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UAE tops commodity trade index

Dubai tops the world commodity index unveiled in London on Tuesday as part of Dubai Multi-Commodities Centre’s (DMCC) Future of Trade report.
The index is based on a country’s location and trade partnerships, its resource endowment, and its institutional factors, DMCC CEO Gautam Sashittal said in an interview before the launch of the report.

The trade index — the first of its kind — judged 10 global commodities hubs on their location and trading partnerships, their resource endowment, and on institutional factors.
The UAE and Dubai are advancing fast by looking… to capitalise on these changes critical to retaining our position as the world’s number one commodities trade hub.”

– Ahmad Bin Sulayem | DMCC chairman

The UAE’s top placement derives from its oil reserves, its central location and its trade-friendly institutions. “It’s a very wide spectrum of commodities that are traded through the UAE,” Sashittal said.
The report also examines the growing role of digitisation in trade, predicting fintech and technologies such as blockchain will help close a $1.5 trillion global trade finance gap, and fuel the greatest increase in trade since the 2008 recession.

DMCC chairman Ahmad Bin Sulayem said, “Trade and trade finance will be revolutionised by blockchain and other emerging technologies. The UAE and Dubai are advancing fast by looking well into the future to capitalise on these changes critical to retaining our position as the world’s number one commodities trade hub.”
Sashittal said there had not been a great change in digitisation between 2016, when the last DMCC trade report was published, and 2018, but change was on the horizon. New technologies would make shipping cheaper, and give customers greater control, he added — the biggest shake-up and boost to shipping since the development of containerisation.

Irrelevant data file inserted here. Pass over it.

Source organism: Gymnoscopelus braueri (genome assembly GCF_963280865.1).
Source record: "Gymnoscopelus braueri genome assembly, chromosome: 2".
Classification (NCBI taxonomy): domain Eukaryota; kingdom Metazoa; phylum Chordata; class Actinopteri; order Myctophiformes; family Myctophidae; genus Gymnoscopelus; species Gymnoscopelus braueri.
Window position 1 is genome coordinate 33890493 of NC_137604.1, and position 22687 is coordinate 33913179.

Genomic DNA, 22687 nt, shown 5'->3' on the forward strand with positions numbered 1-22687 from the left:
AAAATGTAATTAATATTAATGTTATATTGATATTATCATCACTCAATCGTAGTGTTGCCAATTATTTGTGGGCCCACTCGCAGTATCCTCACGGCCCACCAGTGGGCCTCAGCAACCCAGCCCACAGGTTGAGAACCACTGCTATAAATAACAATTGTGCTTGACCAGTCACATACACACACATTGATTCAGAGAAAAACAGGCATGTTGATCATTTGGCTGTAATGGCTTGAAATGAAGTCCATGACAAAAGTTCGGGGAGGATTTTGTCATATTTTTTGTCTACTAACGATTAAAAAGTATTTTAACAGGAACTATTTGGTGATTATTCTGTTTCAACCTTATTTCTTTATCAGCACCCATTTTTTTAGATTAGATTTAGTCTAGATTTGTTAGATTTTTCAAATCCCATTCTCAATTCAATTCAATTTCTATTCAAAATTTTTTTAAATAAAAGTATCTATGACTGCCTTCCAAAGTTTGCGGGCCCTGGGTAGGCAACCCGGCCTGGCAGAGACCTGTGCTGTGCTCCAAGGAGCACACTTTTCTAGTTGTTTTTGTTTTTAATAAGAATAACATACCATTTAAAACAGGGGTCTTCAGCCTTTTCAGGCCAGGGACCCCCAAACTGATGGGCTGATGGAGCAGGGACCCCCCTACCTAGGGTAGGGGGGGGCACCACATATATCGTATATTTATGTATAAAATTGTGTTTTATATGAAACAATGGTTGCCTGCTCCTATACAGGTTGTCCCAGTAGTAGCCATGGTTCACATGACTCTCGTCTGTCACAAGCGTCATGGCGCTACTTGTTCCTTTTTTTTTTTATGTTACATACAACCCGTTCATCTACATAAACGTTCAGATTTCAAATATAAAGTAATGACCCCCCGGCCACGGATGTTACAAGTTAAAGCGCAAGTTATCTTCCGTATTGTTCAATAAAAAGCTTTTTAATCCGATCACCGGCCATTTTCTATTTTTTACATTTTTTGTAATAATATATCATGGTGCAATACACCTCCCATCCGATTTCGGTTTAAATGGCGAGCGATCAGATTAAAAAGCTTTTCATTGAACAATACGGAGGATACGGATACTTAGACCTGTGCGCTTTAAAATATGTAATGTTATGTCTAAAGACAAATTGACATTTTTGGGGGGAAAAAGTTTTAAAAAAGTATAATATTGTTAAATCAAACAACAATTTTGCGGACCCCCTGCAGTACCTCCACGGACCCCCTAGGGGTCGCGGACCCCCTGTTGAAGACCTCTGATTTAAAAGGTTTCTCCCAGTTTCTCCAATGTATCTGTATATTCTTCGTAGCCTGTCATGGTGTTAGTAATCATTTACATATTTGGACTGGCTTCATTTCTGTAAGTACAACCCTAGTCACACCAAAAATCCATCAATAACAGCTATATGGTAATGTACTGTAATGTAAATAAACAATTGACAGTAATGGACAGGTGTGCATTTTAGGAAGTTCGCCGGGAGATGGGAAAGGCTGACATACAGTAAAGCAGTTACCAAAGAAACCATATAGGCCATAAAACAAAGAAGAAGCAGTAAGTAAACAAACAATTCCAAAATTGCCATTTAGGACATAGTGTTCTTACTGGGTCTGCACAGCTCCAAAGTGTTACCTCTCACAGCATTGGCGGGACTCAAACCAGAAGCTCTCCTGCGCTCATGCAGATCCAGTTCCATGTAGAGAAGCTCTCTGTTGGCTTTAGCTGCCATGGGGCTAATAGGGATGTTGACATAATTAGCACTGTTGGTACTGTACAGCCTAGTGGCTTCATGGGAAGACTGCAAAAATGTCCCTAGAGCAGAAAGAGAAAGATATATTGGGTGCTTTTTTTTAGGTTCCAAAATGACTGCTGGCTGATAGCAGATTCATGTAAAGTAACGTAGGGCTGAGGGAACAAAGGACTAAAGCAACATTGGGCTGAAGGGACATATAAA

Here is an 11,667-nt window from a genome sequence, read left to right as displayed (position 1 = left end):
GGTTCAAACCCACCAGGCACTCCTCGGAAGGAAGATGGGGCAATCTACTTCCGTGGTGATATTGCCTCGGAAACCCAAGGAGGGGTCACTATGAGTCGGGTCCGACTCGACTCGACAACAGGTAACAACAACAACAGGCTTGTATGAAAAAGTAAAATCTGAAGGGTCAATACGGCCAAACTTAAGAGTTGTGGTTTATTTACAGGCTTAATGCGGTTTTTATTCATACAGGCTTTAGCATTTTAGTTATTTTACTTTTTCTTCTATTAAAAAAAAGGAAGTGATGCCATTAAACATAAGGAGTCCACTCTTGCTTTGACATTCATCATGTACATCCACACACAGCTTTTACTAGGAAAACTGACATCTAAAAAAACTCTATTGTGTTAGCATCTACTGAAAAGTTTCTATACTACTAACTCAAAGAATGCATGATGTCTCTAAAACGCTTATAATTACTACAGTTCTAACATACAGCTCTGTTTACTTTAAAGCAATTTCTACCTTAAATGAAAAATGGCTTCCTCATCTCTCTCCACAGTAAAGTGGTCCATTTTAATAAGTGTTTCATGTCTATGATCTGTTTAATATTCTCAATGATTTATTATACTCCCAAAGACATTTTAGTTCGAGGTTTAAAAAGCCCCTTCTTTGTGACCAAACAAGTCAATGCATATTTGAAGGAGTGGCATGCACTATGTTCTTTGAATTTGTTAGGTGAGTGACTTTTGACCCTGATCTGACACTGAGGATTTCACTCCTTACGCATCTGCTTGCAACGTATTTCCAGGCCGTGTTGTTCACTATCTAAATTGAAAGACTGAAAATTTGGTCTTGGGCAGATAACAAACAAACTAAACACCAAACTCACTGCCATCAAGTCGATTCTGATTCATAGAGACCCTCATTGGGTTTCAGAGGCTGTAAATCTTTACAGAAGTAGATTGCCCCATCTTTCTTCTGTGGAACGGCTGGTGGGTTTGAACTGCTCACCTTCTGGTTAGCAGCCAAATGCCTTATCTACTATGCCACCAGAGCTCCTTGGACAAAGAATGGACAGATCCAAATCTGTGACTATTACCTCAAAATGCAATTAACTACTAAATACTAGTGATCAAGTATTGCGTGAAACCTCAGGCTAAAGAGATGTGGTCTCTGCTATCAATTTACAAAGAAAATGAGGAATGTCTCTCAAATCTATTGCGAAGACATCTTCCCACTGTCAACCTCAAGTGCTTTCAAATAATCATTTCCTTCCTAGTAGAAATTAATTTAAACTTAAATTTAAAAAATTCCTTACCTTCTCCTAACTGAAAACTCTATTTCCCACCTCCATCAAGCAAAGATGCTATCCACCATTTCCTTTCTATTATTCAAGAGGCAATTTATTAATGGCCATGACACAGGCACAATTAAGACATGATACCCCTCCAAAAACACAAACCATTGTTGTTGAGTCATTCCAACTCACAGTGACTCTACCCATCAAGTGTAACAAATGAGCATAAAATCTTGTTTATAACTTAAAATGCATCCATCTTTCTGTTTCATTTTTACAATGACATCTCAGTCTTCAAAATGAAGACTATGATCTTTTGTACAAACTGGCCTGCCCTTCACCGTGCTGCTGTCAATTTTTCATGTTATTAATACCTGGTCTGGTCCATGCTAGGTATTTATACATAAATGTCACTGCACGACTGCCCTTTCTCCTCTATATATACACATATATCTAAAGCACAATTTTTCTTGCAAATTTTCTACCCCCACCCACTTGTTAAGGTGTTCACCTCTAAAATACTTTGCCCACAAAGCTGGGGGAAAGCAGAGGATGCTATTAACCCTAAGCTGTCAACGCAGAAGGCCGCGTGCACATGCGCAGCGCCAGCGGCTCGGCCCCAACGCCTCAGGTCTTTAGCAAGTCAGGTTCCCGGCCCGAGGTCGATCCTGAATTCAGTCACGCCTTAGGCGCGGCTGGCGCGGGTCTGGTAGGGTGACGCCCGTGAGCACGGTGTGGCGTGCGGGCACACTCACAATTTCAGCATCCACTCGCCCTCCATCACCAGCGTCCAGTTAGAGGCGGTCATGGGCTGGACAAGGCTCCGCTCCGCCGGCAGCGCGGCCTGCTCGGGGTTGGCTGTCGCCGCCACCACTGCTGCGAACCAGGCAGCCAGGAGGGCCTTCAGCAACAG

If I use the analogy of dark clouds versus blue skies, what you’re seeing today is dark clouds, and the dark clouds should and will dissipate to reveal a blue sky…”

– Gautam Sashittal | DMCC CEO

“Today, what’s happening is that entire container may contain individual cargos, each of which can be tracked from source to destination. That’s the sort of digitisation that will completely revolutionise the supply chain and trade going forward. That’s the potential of blockchain and technologies that are emerging by the day.”
Digitisation would also boost trade finance. The report reveals that 50 per cent of SMEs’ applications for funding are rejected by banks, but alternative solutions were emerging.
“In fact, our research shows that start-ups and SMEs are no longer as reliant on banks as before, and that new alternatives to seek finance is rapidly gaining ground,” the report noted.
The report indicates that the shift of trade to Asia-Pacific will continue over the next 10 years, as the result of geopolitical factors such as the UK’s Brexit and US protectionism — and pro-trade initiatives such as China’s Belt and Road project, which Sashittal said would have a significant impact on Dubai.
“If you look at where we sit, we are on the maritime Silk Road, which is part of the Belt and Road initiative as well,” he said. “You can see a lot more Chinese business coming into the UAE. In our own free zone, for instance, we have about 150 Chinese companies. A lot of these companies are large Chinese corporates … Obviously, they use their operations here to service a very wide hinterland.”
The report estimates the potential cost of a trade war between the US and China at $470 billion, but Sashittal felt globalisation would win out over protectionism in the long term.
“It depends on what time frame you’re looking at. If I use the analogy of dark clouds versus blue skies, what you’re seeing today is dark clouds, and the dark clouds should and will dissipate to reveal a blue sky if you’re talking about the longer term.
“Today you’re seeing a lot of these threats and counter-threats happening, but there is also a softening of initial stances. Everyone realises the benefits of no trade barriers, of free trade, because that can only be beneficial for the global economy.”

Source: Gulf News

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